Singhasan Battisi

Singhasan Battisi is a collection of Indian folk tales. The title literally means "thirty-two (tales) of the throne". In the frame story, the 11th century king Bhoja discovers the throne of the legendary ancient king Vikramaditya (also known as Bikramjit). The throne has 32 statues, who are actually apsaras that had been turned into stone due to a curse. Each of the apsaras tells Bhoja a story about the life and adventures of Vikramaditya, in order to convince him that he is not deserving of Vikramaditya's throne.

Singhasan Battisi
Original titleSimhasana Dvatrimsika

The original collection, written in Sanskrit, was known as Siṃhāsana Dvātriṃśikā. Other titles for the collection include Dvātriṃśat Puttalikā ("Thirty-two Statue Stories"), Vikrāmaditya Simhāsana Dvātriṃśika ("Thirty-two Tales of the Throne of Vikramaditya"), and Vikrama Charita ("Deeds or Adventures of Vikrama").[1] In modern vernaculars, the collection is known as Singhastan Battisi; other transliterations of the title include Sinhasan Battisi and Simhasan Battisi.


King Bhoja walks past a field of a Brahmin with the royal entourage who from a seat on a high mound overlooking his whole field invites the King to have a taste of the fresh produce of his field. On the King's approach to the Brahmin's field, he leaves his seat to shoo off the birds, following which he miserly opposes King's entry on his field and charges him with grave intrusion and violation of civilian rights which prompts the King to leave the field immediately. After shooing off the birds, the Brahmin returns to sit on the mound. He then again beseeches King Bhoja to return to the field and taste the produce. Again the same process is repeated which intrigues Bhoja as to how the behavior of the Brahmin changes whilst on the mound and on the plain.

He learns that by just stepping on it, one's heart has all the magnanimous traits boosted and filled with love and justice. Bhoja's soldiers dig the mound to find a throne. The throne is identified as that of the ancient Emperor Vikramaditya, who was well-known and respected for being just. Bhoja's advisers tell him that he will also be able to pass the best judgements, once he sits on the throne.

The throne is supported by 32 statues of Apsaras. When Bhoja sits on the throne, one of the statues comes to life, and explains to the king that simply sitting on the throne will not make him a great judge: there are other qualities that he lacks. The Apsara tells him one story related to one quality that a good judge must possess and flies away. In the same manner, one after another, the Apsaras tell a story related to a quality and fly away. Bhoja realizes that he does not possess the qualities that would make one eligible to sit on the throne. Some of these qualities are selflessness, complete honesty, lack of bias or favouritism and a true urge to give justice.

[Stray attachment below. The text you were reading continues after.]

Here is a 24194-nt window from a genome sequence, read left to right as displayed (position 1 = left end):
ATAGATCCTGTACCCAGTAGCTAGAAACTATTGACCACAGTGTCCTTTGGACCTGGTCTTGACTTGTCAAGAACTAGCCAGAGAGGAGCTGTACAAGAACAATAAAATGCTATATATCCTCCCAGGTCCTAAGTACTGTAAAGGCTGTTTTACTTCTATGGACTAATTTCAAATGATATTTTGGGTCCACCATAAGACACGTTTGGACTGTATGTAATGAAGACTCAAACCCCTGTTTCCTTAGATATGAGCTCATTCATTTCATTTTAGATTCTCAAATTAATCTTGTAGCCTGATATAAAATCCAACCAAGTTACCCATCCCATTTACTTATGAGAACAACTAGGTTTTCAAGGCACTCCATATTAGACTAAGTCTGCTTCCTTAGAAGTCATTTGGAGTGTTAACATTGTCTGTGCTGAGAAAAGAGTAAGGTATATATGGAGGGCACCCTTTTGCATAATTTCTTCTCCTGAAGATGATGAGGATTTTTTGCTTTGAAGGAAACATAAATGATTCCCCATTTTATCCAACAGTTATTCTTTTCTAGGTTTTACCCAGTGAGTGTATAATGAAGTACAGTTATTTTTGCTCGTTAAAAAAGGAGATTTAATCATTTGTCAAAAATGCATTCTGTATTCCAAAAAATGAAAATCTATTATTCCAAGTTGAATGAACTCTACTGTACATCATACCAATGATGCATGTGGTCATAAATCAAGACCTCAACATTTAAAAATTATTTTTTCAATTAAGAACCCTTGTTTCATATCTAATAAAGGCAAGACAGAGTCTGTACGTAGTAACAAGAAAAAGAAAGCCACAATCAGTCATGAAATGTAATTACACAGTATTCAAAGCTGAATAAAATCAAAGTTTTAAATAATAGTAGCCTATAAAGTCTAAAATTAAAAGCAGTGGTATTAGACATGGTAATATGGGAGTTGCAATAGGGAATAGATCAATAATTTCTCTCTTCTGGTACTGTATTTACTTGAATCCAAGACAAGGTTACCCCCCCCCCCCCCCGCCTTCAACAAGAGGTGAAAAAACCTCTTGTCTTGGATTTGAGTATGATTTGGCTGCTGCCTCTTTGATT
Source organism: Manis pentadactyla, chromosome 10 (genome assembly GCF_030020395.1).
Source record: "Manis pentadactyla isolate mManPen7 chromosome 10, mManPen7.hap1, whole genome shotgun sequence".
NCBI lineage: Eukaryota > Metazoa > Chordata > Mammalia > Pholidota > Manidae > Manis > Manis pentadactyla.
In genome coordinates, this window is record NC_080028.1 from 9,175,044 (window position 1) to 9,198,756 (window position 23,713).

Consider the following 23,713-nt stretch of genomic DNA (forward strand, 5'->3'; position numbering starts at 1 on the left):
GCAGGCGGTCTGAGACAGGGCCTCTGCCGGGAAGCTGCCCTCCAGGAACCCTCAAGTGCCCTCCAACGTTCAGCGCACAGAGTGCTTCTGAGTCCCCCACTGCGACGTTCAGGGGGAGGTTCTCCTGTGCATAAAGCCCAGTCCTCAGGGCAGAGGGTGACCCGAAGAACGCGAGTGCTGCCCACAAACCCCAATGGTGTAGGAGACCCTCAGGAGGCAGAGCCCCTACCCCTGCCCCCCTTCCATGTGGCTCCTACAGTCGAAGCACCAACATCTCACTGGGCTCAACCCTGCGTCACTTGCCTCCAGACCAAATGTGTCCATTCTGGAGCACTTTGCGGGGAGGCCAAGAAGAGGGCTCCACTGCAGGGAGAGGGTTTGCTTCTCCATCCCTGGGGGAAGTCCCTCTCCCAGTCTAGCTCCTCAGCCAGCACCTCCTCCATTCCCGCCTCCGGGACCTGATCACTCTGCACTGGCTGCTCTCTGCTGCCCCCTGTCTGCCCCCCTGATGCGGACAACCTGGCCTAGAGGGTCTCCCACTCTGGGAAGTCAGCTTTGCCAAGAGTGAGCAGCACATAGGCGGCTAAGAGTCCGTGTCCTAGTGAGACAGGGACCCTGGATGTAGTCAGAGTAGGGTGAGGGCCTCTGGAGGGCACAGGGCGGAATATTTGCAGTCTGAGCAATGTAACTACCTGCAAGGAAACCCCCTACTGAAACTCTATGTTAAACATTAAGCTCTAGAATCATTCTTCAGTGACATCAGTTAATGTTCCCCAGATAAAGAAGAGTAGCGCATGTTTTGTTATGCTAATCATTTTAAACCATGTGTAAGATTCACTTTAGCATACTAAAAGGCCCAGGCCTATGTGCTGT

Authorship and date

The author and date of the original work is unknown. Since the story mentions Bhoja (died 1055 CE), it must have been composed in or after the 11th century.[2]

Five primary recensions of the Sanskrit version Simhasana-dvatrimsika are dated to 13th and 14th centuries.[3]

Khulasat-ut-Tawarikh (1695 CE) by Sujan Rai claims that the work had been authored by Pandit Braj, the wazir (prime minister) of Bhoja.[4]


`Abd al-Qadir Bada'uni translated the stories into Persian for the Mughal emperor Akbar, as Nama - Khirad Afza ("Wisdom-enhancing book"). The translation was completed in 1581 CE.[5][6] Other titles for the Persian translation include Gul Afshan[4] and Senguehassen Battisi.[3]

Lallu Lal and Kazim Ali Javan translated it into Hindi.[7] During 1814-15, William Carey published the Marathi translation under the title Simhasana Battisi, along with Panchatantra and Hitopadesha.[8] The 17th century poet Shamal Bhatt had adapted these stories as narrative poetry.

Franklin Edgerton translated it as "The Adventures of Vikrama" in four of its popular rescensions. It is sometimes published along with the Baital Pachisi.

TV adaptations

A television adaptation of Singhasan Battisi was aired on Doordarshan in 1985. In 2014, another adaptation was aired on Sony Pal.[9]


  1. A. N. D. Haksar (1998). Simhāsana Dvātriṃśikā: Thirty-Two Tales of the Throne of Vikramaditya. Penguin. p. xiii. ISBN 978-0-140-45517-5.
  2. द्वात्रींशत्पुत्तलिका: Sinhasan Battisi
  3. David Gordon White (2010). Sinister Yogis. University of Chicago Press. p. 6. ISBN 978-0-226-89515-4.
  4. Muzaffar Alam; Sanjay Subrahmanyam (2011). Writing the Mughal World: Studies on Culture and Politics. Columbia University Press. pp. 414–419. ISBN 978-0-231-52790-3.
  5. Hadi, Nabi (1995). Dictionary of Indo-Persian Literature. Abhinav. p. 110. ISBN 9788170173113. Retrieved 6 September 2015.
  6. Aniruddha Ray (2011). The Varied Facets of History: Essays in Honour of Aniruddha Ray. Primus Books. p. 116. ISBN 978-93-80607-16-0.
  7. Thomas Grahame Bailey (2008). A history of Urdu literature. Oxford University Press. p. 80. ISBN 978-0-19-547518-0.
  8. Thomas Welbourne Clark (1970). The Novel in India: Its Birth and Development. University of California Press. p. 78. ISBN 978-0-520-01725-2.
  9. Priyanka Bhadani (12 December 2014). "Fantasy World". Indian Express.
  • Vikram & Vetaal - containing the Singhasan Battisi and the Baital Pachisi (Annotated)
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